The High Style of Nazi Propaganda


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  • 1925

Released from Landsberg Prison as part of the Christmas Amnesty of the Bavarian Government in 1924, Hitler had served only 9 months of his five year sentence. Surprisingly, the Bavarian government permitted him to take up residence in Munich, although as an Austrian citizen he could easily have been deported as an undesirable alien.

Forbidden to speak in public, Hitler utilized his first months of freedom to re-think his whole political program. Part of this rethinking had started in prison and was incorporated in the rambling book of Memoirs he published late in 1925. Called, Mein Kampf, or My Struggle, it is an almost unreadable diatribe against Jews, Marxists, Catholics, and almost everyone in political life. But the book does contain one very important point. Hitler had learned just how disasterous it was to rely upon allies from Germany's political right. Almost at once, he set out to remedy the Völkischen Block alliance. He refounded the NSDAP, and from its start insisted it must appeal to all Germans, not just Bavarians, not just peasants, not just the urban poor.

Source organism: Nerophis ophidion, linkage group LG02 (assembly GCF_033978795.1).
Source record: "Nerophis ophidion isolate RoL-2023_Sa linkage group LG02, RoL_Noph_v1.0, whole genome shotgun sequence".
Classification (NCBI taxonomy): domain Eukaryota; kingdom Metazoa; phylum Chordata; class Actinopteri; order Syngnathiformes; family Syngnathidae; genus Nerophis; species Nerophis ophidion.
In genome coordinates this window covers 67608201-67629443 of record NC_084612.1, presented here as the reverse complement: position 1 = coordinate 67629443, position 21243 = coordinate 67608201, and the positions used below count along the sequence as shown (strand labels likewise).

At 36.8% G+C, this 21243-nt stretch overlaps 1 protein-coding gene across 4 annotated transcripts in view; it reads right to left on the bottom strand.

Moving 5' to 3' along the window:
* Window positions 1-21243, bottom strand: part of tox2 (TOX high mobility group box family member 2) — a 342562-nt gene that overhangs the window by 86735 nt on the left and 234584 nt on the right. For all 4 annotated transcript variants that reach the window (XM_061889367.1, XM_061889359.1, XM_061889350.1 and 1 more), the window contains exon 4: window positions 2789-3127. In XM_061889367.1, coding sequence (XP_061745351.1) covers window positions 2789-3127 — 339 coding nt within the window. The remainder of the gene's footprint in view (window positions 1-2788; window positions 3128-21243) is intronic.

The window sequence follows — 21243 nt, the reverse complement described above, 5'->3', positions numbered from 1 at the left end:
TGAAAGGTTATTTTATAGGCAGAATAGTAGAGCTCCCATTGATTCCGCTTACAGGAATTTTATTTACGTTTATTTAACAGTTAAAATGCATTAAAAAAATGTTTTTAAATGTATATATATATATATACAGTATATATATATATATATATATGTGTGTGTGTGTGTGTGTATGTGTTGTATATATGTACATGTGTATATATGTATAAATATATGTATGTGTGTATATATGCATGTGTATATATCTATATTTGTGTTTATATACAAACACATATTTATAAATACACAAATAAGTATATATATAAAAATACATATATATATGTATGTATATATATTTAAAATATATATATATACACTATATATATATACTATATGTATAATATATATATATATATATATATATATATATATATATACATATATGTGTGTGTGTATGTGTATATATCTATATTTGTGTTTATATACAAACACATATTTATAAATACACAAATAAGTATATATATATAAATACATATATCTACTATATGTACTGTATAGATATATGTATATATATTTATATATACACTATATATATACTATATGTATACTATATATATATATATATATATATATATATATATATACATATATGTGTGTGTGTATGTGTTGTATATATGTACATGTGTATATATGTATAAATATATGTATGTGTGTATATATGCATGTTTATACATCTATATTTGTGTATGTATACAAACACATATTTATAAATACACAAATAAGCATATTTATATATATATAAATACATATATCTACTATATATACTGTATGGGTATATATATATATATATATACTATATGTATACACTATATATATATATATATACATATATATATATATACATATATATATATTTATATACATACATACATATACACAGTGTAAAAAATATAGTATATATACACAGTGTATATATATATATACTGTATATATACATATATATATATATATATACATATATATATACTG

This poster Hitler drafted for the 1925 elections reflects the evolution in his approach. The title is all-encompassing:

For the Hearth, for the School, for a Working Place, Vote List Number 19
National Socialist."

The three men holding up the symbolic piece of Germany represent the farmer with his scythe, the worker with his sledge-hammer, and the educated middle class with glasses and a brief-case.

In Germany's multi-partied political system, the ranking a party achieved in the last election determines their place on the ballot. The NSDAP (in its Völkische Block designation) had finished 19th in the 1924 election and thus it would be identified by this number on the ballot.

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